Christie retiring after 43 years: 'He will be greatly missed'
Thomas Christie decided at eight years old that he wanted to be an educator - for reasons that most eight-year-olds would understand.
“My aunt babysat for a man who was a teacher and a football coach. He had a car and a house and I thought that looked pretty good,” Christie recalled with a laugh.
A considerable time later, at the end of June, Christie will retire from Lincoln Public Schools where he’s spent the last 43 years as a teacher, coach and administrator. The payoff, he said, has been so much more than the car and house he dreamt of as a child.
“The relationships - I’ll really miss the relationships,” he said.
LPS and the Lincoln community have certainly reaped the rewards of Christie’s work, said LPS Superintendent Steve Joel.
“Everywhere I travel with Thomas in Lincoln, we invariably are approached by someone from Lincoln who knows him. These interactions clearly demonstrate the impact this great LPS leader has had not only on the lives of students and staff but also many members of our community,” Joel said.
Christie has been the LPS multicultural school/community administrator for nearly 22 years. Prior to that, he was an administrator at Lincoln Northeast High School for four years. He started his LPS career as a sociology teacher and coach at Lincoln High School for 17 years.
His road to Lincoln High was bumpy at times, with plenty of twists and turns. Christie was born in South Carolina, where his mother died two weeks after giving birth to him. His father, a sharecropper and bootlegger, left Christie and his four siblings shortly thereafter. Christie moved to Philadelphia as a child and eventually to Lincoln when he was 12. By the time he was in 10th grade, he was a ward of the state.
He attended Whittier Junior High School - which closed in 1977 - and then Lincoln High. He was a student leader in sports and the Destinaers Club, an organization started by community leaders to encourage minority students to attend college. Christie was among the roughly 70 percent of club members to attend college. He graduated from Nebraska Wesleyan University with a bachelor’s degree and later the University of Nebraska-Lincoln with a master’s degree.
After a two-year stint as assistant director of the Clyde Malone Community Center, Christie joined Lincoln High in 1975. Besides teaching, he was head wrestling coach and assistant football coach. His 1992 Links wrestling team won the state championship and two other teams finished second.
But his success as a coach wasn’t measured only on the mat. Christie had his wrestlers attend a team study hall every day before practice, where they helped each other with homework. He knew they might be too tired to properly study by the time they dragged themselves home from practice.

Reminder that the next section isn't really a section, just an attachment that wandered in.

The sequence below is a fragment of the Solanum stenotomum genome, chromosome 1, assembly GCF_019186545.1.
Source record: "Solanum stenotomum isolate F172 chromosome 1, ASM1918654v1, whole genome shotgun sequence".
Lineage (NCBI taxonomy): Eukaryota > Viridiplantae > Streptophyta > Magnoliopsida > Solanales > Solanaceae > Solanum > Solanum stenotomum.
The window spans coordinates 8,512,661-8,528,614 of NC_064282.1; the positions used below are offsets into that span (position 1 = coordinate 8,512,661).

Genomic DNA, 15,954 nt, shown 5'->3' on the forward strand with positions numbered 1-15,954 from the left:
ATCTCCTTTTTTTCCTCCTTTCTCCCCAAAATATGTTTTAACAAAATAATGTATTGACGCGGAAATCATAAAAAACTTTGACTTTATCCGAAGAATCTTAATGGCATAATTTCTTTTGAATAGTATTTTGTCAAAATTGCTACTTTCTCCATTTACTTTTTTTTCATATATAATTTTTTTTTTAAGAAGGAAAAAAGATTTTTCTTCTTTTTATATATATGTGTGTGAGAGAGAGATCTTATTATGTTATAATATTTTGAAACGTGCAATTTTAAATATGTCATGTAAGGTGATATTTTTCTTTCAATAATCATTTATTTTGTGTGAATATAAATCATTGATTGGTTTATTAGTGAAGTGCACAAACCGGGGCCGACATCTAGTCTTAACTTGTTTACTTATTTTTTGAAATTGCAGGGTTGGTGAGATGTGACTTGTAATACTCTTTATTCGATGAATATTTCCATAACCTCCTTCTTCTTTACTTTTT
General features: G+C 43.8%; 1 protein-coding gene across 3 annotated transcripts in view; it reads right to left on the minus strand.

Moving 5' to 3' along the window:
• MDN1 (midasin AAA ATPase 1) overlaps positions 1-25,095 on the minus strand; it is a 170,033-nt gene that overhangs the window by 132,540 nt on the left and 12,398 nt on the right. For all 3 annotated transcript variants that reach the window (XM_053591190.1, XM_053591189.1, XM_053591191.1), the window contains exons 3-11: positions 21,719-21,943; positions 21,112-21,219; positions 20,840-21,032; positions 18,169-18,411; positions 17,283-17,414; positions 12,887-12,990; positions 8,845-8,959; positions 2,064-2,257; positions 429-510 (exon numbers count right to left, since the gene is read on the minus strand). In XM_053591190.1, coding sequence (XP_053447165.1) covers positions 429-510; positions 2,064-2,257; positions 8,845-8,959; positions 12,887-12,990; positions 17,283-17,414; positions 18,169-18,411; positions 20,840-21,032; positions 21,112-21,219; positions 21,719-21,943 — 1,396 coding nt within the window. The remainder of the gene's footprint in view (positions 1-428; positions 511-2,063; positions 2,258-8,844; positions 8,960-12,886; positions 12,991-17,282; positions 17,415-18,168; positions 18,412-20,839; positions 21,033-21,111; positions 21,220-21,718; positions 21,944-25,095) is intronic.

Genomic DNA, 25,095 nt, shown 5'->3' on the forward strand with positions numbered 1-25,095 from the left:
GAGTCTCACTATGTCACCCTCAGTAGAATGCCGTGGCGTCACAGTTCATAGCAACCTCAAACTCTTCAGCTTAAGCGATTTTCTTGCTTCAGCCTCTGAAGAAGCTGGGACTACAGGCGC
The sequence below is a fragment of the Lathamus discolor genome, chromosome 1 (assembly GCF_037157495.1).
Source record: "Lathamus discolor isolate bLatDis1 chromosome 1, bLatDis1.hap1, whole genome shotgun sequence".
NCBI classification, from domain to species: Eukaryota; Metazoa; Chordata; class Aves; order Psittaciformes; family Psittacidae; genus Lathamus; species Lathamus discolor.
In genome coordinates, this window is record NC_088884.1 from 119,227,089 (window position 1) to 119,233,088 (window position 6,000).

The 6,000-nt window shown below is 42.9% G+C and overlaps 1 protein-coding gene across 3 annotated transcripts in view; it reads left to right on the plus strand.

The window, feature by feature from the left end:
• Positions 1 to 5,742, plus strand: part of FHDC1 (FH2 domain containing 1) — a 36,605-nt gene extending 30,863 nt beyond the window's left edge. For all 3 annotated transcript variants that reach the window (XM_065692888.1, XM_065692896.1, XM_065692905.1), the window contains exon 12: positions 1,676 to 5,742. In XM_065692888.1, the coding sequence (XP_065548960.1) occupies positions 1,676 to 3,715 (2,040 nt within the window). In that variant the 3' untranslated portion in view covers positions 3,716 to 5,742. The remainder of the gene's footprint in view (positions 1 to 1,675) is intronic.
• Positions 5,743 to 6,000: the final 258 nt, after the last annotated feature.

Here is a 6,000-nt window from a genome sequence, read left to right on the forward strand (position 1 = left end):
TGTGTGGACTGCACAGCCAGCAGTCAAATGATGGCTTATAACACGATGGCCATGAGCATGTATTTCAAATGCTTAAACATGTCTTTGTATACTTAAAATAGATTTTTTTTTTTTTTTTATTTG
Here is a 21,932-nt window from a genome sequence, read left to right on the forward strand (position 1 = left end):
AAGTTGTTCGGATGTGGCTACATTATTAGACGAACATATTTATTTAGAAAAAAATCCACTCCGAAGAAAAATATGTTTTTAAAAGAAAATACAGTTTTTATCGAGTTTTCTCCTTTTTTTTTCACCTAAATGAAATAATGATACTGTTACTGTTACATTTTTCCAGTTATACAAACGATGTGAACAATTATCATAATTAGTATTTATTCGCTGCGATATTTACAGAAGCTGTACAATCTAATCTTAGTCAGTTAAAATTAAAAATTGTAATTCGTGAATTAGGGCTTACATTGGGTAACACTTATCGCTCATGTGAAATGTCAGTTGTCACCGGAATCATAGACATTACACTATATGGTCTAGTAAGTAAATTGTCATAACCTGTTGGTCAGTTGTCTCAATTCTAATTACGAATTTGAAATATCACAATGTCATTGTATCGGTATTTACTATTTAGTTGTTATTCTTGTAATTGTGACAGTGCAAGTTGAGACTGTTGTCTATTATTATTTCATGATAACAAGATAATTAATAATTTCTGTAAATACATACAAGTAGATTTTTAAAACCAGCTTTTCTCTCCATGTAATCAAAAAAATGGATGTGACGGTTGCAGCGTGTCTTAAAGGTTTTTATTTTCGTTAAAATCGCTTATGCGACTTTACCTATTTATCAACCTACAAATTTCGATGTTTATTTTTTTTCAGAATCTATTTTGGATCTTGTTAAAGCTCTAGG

“I wanted to make sure that if I had a kid who had a chance of going to college, that he was capable of doing so. Teachers loved it, parents loved it - it was the right thing to do,” Christie said. “When they came to practice I had their full attention. I really think that was one of the things that led to our success. It also sent a message to them and their parents that I cared about them.”
Christie defines multicultural education as “the infusion of the missing information and correcting the misinformation.” He’s proud of his efforts to do just that in his current role with LPS. He points to two initiatives in particular: the annual LPS Multicultural Institute, which brings in national speakers to address multicultural issues; and the district’s ongoing efforts in a variety of ways to increase employees’ cultural proficiency. In 2009, the National Association for Multicultural Education honored LPS for its work in this area.
Christie is retiring from his day job but he’ll continue his work in the community. He serves on multiple boards, including the Lincoln Mayor’s Multicultural Committee and the University of Nebraska President Advisory Council. He’ll stay involved with the TeamMates Mentoring Program, which he currently oversees in his role with LPS. He’s mentor to a high school junior and wants to continue efforts to recruit more diverse mentors.
“That’s really a major goal of mine,” he said.
Jose Soto is vice president for access/equity/diversity at Southeast Community College and a longtime friend and colleague of Christie’s. He said Christie’s impact on LPS and the community is deep and lasting.
“He has reminded us of our responsibilities to respect, honor and celebrate our differences, to always be inclusive, to ensure that we each meet our responsibility to take action toward achieving social justice, and that we hold each other accountable,” Soto said.
Superintendent Joel said Christie “reminds us that we are ultimately measured by the people we help and he has modeled that for all of us to continue the important work.
“He will be greatly missed.”
LPS is hosting a community open house to bid a fond farewell to Christie. The celebration will be held from 2-4 p.m. Sunday, May 20, in the library media center at Lincoln High. A program is scheduled for 2:30 p.m. Refreshments will be served.
Published: May 17, 2018, Updated: May 22, 2018